Author(s): Higgins MB, Saxman JH
Abstract Share this page
Abstract Selected phonatory behaviors of healthy aged and young men and women were compared. Inverse-filtered air flow, electroglottograph (EGG), and intraoral air pressure signals were recorded as subjects phonated in each of four conditions: normal, soft, loud, loud/high pitched. Minimum flow offset, flow amplitude, air flow duty cycle, EGG duty cycle, estimated subglottal pressure, and fundamental frequency were derived from the recorded signals and compared among age/gender groups. Males had significantly greater flow amplitude than females regardless of age. Significant Age x Sex interactions were found for fundamental frequency and duty cycle measures. Duty cycles and fundamental frequency increased for males and decreased for females with aging. For the normal phonatory condition, aged men had significantly greater duty cycle measures, flow amplitude, and estimated subglottal pressure than young men. There were significant differences in fundamental frequency and EGG duty cycle between aged and young women during normal phonation. It was concluded that the effects of aging on phonatory behaviors are different in degree and kind for men and women. Fewer significant age-related differences in phonatory measures for women than men were consistent with reports of less age-related laryngeal degeneration in females than males.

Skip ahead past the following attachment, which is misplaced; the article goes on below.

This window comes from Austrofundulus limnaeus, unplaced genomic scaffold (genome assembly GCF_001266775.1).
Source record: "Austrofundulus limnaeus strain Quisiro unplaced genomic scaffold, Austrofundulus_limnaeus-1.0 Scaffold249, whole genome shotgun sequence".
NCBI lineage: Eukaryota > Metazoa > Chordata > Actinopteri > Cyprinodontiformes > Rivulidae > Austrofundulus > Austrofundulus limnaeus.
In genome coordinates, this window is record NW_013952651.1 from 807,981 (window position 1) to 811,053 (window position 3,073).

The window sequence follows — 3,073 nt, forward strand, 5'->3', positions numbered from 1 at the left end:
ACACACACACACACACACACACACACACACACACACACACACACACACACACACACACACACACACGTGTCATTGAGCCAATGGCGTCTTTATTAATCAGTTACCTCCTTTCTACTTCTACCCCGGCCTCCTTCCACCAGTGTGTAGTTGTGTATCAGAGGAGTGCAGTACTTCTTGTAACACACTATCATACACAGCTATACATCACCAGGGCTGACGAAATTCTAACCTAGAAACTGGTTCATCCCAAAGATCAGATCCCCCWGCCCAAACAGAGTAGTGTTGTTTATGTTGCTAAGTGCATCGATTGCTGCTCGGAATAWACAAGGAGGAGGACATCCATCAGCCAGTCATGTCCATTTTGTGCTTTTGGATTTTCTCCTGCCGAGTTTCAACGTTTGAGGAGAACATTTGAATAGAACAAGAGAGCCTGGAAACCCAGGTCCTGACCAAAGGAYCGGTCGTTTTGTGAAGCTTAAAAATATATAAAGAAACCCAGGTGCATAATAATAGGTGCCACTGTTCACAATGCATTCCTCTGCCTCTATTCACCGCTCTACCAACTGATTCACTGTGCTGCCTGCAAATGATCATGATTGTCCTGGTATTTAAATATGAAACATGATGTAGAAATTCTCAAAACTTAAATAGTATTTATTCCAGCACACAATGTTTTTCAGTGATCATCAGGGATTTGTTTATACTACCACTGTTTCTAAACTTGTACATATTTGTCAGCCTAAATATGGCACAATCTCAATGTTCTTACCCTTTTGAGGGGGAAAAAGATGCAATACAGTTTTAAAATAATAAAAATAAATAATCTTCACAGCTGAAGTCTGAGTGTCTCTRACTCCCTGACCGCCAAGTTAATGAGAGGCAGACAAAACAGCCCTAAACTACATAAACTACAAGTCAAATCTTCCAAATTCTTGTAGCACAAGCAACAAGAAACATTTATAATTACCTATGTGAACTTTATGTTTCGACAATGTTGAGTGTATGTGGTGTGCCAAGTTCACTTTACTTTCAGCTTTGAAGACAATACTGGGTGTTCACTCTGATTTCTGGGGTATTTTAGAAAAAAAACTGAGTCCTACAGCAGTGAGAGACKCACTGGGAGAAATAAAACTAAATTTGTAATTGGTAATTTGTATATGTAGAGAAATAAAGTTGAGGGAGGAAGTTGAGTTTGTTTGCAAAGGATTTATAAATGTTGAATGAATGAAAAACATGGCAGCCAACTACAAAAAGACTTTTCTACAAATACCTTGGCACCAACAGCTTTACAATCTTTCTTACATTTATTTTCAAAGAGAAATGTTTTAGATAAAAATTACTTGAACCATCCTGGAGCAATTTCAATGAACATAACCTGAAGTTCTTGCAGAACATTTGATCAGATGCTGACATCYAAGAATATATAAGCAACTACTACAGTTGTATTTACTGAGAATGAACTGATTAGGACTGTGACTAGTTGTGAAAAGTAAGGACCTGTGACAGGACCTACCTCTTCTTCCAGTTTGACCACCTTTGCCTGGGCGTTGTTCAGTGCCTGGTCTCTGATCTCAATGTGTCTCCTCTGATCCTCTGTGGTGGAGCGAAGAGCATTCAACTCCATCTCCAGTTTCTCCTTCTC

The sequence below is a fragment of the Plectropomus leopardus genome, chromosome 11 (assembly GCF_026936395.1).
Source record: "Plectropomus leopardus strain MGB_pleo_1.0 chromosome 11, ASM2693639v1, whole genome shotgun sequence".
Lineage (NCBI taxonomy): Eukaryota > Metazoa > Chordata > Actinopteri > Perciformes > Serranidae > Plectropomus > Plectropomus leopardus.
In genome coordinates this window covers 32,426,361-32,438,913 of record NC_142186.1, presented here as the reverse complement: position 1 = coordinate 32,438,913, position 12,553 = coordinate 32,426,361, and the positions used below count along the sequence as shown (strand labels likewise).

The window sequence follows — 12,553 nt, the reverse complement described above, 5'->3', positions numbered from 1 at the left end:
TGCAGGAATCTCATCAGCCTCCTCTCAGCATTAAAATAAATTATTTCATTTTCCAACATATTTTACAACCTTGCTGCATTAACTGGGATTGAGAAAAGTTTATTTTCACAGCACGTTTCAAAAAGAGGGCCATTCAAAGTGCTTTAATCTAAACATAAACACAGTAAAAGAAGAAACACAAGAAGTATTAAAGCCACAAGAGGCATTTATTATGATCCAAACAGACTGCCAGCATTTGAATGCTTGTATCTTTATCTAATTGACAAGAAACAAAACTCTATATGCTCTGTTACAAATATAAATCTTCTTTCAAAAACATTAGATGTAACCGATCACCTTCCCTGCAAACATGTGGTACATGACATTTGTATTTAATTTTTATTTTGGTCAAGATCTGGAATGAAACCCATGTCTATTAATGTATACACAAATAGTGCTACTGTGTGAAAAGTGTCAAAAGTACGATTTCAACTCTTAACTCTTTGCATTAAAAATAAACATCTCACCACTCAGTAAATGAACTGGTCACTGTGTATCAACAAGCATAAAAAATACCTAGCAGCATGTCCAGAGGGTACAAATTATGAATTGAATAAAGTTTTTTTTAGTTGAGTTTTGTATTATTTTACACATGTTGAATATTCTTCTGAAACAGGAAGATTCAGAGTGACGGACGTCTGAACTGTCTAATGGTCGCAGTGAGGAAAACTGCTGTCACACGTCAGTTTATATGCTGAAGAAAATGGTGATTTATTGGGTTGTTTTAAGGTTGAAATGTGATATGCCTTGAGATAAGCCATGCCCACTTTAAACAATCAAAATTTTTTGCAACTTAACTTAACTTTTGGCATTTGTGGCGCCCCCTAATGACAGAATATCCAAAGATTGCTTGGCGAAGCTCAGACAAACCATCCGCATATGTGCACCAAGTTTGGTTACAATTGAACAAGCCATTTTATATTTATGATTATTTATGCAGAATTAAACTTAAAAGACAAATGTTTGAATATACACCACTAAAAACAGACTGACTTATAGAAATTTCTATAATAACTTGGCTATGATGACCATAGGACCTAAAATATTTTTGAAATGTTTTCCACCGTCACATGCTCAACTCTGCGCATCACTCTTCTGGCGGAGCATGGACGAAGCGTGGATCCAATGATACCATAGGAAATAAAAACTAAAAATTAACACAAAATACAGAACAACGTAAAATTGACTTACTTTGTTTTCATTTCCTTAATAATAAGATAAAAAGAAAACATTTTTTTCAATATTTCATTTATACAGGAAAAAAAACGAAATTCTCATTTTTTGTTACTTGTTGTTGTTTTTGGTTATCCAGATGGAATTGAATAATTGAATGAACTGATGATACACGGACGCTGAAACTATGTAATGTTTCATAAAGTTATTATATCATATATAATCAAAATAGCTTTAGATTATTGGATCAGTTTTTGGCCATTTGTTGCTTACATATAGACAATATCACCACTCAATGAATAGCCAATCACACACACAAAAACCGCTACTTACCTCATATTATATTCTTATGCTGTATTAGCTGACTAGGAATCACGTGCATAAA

This article was published in J Speech Hear Res
and referenced in Journal of Phonetics & Audiology